So far this season the athletic Patrick White, a 6-foot-1, 175-pound wide receiver from Pickerington Central High in Ohio is playing on both sides of the ball and has managed to put up some nice numbers.
He has pulled down 29 receptions for 354 yards and two touchdowns and has added 31 tackles and three interceptions (one for a score) from his spot in the defensive backfield.
“We are playing really well,” Whit said of the season. “We are 8-0 right now. To win it all we need to get better offensively. Our defense is hitting people and doing pretty good.”
Many schools are already tracking White and he has been a frequent visitor for the Ohio State home games.
“I go to a lot of the Ohio State games,” White informed. “I went to the Ohio State vs. Akron game, the Ohio State vs. Northwestern game, and the Ohio State vs. Youngstown State game.”
“I went to Cincinnati last week and West Virginia would like for me to come down to their game this weekend. Maryland, Illinois, and Tennessee are all recruiting me as well.”
“Ohio State was really nice they treated me really nice there, and Cincinnati was really nice too. Two of my former players play there so it was nice getting to hang with those guys. Plus the coaching staff is really cool as well.”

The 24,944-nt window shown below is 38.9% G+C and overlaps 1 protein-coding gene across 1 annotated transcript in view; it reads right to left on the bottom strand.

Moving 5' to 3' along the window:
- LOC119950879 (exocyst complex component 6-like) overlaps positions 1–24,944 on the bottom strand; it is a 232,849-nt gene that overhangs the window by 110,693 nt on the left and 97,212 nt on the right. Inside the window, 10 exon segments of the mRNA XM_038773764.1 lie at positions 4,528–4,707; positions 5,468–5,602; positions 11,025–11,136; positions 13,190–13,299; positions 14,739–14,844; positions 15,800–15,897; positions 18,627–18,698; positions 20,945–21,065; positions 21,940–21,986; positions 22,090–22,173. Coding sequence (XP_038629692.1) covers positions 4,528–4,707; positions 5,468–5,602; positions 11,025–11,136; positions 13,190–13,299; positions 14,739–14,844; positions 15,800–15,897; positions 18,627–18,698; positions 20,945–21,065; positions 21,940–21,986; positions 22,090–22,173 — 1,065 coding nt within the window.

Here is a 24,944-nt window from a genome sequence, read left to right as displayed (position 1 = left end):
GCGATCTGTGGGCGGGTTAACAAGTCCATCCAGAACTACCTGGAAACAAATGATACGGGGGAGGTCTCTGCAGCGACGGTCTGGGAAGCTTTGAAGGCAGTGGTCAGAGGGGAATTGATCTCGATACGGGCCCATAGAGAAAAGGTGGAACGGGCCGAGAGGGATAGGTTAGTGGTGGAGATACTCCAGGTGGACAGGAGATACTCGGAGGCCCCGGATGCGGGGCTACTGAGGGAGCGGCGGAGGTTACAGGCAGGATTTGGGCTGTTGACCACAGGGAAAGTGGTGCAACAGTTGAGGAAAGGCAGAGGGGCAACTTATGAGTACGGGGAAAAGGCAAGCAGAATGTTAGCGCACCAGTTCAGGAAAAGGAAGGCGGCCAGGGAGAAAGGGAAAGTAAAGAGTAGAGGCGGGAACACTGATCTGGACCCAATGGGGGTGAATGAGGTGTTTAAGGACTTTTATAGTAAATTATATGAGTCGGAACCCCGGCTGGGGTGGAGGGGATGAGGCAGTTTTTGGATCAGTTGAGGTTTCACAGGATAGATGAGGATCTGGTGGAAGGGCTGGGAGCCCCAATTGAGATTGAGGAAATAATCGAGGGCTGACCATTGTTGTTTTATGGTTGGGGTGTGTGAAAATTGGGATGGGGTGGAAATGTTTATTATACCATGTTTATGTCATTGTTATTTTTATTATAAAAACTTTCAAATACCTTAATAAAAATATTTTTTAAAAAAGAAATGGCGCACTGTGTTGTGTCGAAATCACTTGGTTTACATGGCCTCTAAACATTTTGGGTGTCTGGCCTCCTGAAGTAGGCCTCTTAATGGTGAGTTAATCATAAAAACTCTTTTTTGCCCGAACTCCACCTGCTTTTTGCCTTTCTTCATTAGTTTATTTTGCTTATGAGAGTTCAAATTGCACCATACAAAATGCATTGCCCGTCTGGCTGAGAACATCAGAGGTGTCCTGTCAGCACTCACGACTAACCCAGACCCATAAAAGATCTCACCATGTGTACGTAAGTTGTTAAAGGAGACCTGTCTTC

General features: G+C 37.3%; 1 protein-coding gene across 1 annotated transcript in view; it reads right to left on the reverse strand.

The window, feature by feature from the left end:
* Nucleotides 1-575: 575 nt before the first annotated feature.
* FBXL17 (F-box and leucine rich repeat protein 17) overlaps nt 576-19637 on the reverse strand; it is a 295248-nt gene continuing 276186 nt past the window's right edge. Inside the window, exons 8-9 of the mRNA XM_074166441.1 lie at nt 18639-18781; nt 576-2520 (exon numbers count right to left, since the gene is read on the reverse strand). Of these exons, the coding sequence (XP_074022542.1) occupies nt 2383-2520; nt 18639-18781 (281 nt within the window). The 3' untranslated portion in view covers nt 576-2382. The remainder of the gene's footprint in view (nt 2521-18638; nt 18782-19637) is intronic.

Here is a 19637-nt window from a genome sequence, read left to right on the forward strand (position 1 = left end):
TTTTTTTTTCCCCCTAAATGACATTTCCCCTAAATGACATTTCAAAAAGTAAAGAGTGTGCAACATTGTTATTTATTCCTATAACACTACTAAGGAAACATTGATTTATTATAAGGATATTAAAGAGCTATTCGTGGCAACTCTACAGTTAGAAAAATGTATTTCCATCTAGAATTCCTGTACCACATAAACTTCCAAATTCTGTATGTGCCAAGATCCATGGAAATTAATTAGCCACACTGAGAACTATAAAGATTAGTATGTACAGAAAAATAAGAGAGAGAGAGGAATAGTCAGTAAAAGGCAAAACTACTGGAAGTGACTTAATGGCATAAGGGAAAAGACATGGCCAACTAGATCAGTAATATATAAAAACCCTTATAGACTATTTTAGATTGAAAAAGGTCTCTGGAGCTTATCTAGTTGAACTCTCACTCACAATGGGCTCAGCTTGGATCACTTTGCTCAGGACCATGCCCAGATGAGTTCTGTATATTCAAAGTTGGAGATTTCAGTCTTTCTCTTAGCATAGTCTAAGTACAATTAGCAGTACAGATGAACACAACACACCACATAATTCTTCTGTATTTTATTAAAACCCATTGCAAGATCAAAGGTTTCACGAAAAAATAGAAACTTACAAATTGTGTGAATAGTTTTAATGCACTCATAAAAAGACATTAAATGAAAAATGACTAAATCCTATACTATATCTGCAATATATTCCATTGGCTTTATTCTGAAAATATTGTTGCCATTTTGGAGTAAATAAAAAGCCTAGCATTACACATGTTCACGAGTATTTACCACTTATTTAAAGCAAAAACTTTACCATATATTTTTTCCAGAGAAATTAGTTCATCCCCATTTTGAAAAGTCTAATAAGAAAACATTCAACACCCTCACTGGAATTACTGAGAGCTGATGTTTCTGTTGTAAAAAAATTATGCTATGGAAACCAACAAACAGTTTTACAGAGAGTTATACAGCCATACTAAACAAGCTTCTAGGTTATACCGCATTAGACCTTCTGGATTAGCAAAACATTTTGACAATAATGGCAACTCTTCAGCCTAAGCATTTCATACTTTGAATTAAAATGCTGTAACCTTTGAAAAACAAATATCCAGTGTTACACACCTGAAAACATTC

White, who already reports an early offer from Akron, is clearly hearing from a number of top schools, and he may be closing in on another.
“Cincinnati pulled my transcript before I went to their game and they said that they are thinking about an early offer, so hopefully that comes,” White explained. “Then we will see what happens after the season.”
White’s older brother Terence (Class of 2007) was easily one of the most athletic guys to walk the halls at Pickerington Central, but two catastrophic knee injuries demolished his chances at landing a D1 scholarship, but that has not stopped him from mentoring his younger brother.
“He is going to Columbus State,” White said of his brother. “He is going to try to walk on wherever I go. His knee is cleared on the 13th and he says that it feels better than it ever has.”
“The person who taught me the most of what I know now is my brother. Athletically he could just do anything. He is fast and he ran great routes. He just had bad luck with his knee. He helps me out a lot. We sit down and look at things and he knows what I can not see on the field and he lets me know some things that I can exploit.”